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Billr17

Organizing Source Code Files.

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I've seen this done before, but I'm unsure how to accomplish this. I've looked around, and theres not many articles on this subject. I would like to have a source code folder that branches into a header and source sub folders. From there they are broken down into engine, gui, utilities, etc. How would I go about setting up VS Studio 6.0 to handle a project like this. As it stands right now; the only way the .cpp files can see the headers is if I mnaually go into options and set the directories. I would rather not do this since I am working on other projects that I don't want to have access to this code. My guess is that I would need to make a Makefile to build all of the .cpp files code and dump it into the release folder. Then all my project would have to do is link it. Any suggestions or ideas would be appreciated. Bill

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There are a couple of options to accomplish what you are looking for.

(1) First one involves setting up an include directory for the project. Note that this does not affect all projects, only the current one. Here's how you do it:

Project->Settings->C/C++->Preprocessor[Category]

In the third text box down, it'll say, "Additional include directories". Put your directory that contains your header files there.

(2) Another option is to use path relative #include directives:

For example, if you have

/base
-> /src
-> /include

All files under your source directory could include files from 'include' like so:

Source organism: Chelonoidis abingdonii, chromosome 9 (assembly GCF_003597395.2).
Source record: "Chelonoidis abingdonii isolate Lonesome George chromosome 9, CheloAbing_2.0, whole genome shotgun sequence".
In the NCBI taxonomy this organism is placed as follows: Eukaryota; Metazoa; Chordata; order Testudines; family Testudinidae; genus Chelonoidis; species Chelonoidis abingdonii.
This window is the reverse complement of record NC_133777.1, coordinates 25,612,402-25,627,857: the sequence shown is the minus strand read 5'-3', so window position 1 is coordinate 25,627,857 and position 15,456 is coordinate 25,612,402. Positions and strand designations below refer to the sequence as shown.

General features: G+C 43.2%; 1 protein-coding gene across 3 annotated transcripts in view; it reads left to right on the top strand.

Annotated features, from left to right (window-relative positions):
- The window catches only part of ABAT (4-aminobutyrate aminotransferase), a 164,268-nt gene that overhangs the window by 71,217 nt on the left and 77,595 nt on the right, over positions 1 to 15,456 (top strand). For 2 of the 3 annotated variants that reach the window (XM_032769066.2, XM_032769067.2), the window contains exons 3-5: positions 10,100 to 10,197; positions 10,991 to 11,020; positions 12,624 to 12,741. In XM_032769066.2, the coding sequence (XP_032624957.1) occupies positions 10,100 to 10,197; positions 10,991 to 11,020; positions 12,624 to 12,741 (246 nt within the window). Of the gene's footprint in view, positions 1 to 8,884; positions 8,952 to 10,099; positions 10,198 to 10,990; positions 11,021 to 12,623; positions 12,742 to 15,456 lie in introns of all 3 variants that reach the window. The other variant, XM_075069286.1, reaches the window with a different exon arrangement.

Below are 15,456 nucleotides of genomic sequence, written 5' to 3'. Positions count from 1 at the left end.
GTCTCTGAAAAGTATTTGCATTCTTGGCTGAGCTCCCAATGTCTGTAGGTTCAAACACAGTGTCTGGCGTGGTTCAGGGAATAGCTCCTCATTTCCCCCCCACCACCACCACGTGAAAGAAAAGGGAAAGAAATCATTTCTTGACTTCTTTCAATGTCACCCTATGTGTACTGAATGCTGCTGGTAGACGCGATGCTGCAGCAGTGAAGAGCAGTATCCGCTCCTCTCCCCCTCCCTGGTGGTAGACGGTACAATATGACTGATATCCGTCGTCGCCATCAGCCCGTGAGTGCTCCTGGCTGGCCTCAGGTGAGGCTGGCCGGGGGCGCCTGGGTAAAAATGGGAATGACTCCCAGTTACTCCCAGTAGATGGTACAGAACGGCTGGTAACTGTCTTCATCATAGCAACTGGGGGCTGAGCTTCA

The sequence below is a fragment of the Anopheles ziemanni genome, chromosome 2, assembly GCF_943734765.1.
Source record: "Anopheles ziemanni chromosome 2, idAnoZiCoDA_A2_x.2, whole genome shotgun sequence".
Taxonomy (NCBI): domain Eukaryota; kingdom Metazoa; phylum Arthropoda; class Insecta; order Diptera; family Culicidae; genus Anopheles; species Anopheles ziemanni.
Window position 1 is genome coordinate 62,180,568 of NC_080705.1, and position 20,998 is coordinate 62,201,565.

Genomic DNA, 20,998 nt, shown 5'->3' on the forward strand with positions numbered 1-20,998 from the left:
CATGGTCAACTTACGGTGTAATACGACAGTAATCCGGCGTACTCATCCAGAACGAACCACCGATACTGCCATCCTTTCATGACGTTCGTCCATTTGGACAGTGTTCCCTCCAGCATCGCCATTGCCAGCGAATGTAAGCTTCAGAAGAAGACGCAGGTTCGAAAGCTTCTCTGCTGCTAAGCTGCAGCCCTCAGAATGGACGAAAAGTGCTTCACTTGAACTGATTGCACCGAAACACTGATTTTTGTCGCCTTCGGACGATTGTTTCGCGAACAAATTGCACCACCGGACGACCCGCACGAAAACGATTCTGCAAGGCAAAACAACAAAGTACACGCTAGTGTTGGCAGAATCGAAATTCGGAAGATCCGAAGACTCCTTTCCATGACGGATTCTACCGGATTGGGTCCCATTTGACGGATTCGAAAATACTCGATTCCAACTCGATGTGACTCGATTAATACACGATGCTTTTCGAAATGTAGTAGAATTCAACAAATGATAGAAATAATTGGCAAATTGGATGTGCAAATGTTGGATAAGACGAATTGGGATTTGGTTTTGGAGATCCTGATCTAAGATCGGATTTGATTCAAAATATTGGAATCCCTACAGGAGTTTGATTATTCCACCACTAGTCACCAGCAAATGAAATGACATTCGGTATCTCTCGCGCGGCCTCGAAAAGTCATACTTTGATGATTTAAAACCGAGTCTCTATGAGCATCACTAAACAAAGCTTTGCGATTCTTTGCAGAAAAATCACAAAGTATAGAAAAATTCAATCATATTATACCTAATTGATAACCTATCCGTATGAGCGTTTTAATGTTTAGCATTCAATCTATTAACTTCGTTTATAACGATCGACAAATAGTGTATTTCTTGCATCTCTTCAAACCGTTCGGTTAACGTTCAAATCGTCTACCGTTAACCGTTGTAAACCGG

// --------- .cpp file -------
#include "../include/myHeader.h"

Just remember the simple rule that '..' backs up a folder. However, the drawback to this approach is that it requires anybody else who compiles your code to have a similar directory structure (which isn't usually a problem anyway).

Hope this helps.

- Greg

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Well, I've had trouble getting extra include directories in the project to work before (VC++ 6). I was trying to use relative directories in the project settings to let files from one directory include those from the other, but for some reason I couldn't get it to work.

Anyway the way I usually do this is to have multiple projects (one for each directory) each one of which compiles to a static .lib file, and then link these. It's also worth noting that if you ever wanted to have a source tree which works on Linux you may have to do this since automake doesn't allow source files in different directories.

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Thank you for the suggestions. I used morx's suggestion for this project and will keep ZQJ's suggestion in mind for a possible cross platform adventure in the near future. I've been looking for information on this topic for some time now. Its been a hard topic to find anything about. Someone should write an article on different methods of arranging source code and the benefits and disadvantages of each way. I think it would be helpful to a lot of people.

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